It's surprising, according to The Creativity Post, how little effort is given to the how of thinking. Creativity is about thought-in-action - far less about the facts than how those facts are combined:
We go to school and learn about Albert Einstein and his theories about the universe and we say he was creative. We are not taught how he thought. We're taught he was simply more intelligent than other scientists. We're taught nothing about his mental process of 'combinatory play' of visual images or the irrationality of his way of speculative thinking about 'damn fool ideas,' or the many dead ends and failures he experienced. We're presented with his idea as a product of superior intellect and knowledge. Analogically, as if we are taught how to measure daily rainfall by the rise of water in a pail without ever realizing that the rain arrives in individual drops.
But how much more difficult it is to think of creativity as a phenomena that results from a certain combination of relationships. This combination includes the principles of intention, belief, attitude, behavior, language, knowing how to change the way you look at things, knowing how to think in different ways and learning how to think inclusively without the prejudices of logic. We've been schooled to think of them all as separate and distinct entities so they can be described and explained. Despite the apparent separateness of these at this level, they are all a seamless extension of each other and ultimately blend into each other.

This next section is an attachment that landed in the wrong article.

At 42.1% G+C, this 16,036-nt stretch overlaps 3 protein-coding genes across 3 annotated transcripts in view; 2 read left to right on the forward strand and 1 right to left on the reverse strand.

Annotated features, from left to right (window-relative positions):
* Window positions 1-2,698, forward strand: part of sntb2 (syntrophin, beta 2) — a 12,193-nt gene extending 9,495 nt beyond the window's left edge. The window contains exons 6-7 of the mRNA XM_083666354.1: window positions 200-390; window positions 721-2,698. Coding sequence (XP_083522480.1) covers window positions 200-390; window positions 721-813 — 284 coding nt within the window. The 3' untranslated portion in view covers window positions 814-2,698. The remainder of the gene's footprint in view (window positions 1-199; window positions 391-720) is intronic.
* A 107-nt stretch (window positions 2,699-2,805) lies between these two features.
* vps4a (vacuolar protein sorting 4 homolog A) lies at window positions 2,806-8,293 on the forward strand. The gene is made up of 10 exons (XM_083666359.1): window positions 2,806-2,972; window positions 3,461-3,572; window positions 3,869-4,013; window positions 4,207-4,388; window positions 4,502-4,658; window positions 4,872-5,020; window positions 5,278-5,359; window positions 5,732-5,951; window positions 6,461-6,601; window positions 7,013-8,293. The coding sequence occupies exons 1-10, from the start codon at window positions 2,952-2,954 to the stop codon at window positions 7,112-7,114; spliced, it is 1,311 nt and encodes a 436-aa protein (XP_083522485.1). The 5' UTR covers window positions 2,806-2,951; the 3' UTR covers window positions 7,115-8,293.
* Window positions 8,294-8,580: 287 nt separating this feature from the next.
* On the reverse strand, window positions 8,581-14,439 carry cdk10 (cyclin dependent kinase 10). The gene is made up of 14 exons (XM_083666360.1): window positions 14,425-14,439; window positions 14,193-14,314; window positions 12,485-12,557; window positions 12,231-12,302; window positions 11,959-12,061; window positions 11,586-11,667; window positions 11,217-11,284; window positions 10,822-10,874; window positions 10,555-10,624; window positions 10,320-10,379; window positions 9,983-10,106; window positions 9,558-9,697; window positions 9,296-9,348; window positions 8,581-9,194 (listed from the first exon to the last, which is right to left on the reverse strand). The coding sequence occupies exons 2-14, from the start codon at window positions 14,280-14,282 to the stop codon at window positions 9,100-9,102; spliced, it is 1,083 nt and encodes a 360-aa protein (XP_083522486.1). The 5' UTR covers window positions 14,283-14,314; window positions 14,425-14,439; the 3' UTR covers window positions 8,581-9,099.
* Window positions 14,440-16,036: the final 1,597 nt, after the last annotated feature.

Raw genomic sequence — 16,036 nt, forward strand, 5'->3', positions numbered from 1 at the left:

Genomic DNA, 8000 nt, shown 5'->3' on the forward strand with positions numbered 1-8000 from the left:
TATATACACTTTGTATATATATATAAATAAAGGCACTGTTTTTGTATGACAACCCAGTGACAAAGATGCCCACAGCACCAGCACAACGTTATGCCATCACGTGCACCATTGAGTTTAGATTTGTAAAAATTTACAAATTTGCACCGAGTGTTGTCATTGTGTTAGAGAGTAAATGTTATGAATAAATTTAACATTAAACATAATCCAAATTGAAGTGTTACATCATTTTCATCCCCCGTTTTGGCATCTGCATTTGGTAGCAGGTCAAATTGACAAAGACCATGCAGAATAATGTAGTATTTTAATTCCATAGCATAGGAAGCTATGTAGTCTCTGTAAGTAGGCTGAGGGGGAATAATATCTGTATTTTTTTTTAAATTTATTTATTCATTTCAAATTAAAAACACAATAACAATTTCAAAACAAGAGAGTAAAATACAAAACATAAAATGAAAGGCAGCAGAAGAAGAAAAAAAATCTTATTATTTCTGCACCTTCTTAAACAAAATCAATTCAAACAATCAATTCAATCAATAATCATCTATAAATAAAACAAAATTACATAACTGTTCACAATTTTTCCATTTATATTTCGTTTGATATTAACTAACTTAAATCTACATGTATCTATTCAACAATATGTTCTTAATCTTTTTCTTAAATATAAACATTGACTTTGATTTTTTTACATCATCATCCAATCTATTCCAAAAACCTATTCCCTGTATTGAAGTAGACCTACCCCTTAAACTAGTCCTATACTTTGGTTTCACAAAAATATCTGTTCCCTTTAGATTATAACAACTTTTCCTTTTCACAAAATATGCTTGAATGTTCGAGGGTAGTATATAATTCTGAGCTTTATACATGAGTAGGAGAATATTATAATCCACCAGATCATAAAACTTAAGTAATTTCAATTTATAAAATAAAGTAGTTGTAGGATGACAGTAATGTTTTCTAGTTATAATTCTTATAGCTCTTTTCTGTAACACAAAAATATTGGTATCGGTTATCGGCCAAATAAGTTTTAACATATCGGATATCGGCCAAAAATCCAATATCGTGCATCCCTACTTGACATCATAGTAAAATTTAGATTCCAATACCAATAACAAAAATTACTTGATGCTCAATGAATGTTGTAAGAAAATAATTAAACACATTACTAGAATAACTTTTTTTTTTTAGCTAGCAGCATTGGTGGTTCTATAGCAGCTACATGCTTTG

Like nature, the contents of creative genius aren't contained anywhere but also are revealed by the dynamics. (emphasis supplied)
Every speaker that appears at the IdeaFestival invariably shares stories from his or her experience. And in almost every case, they've changed how they looked at a problem or thought differently or "lived in the question" long enough to arrive at a solution that they might have prematurely excluded if "just the facts" were brought to bear.
I hope to see you in September.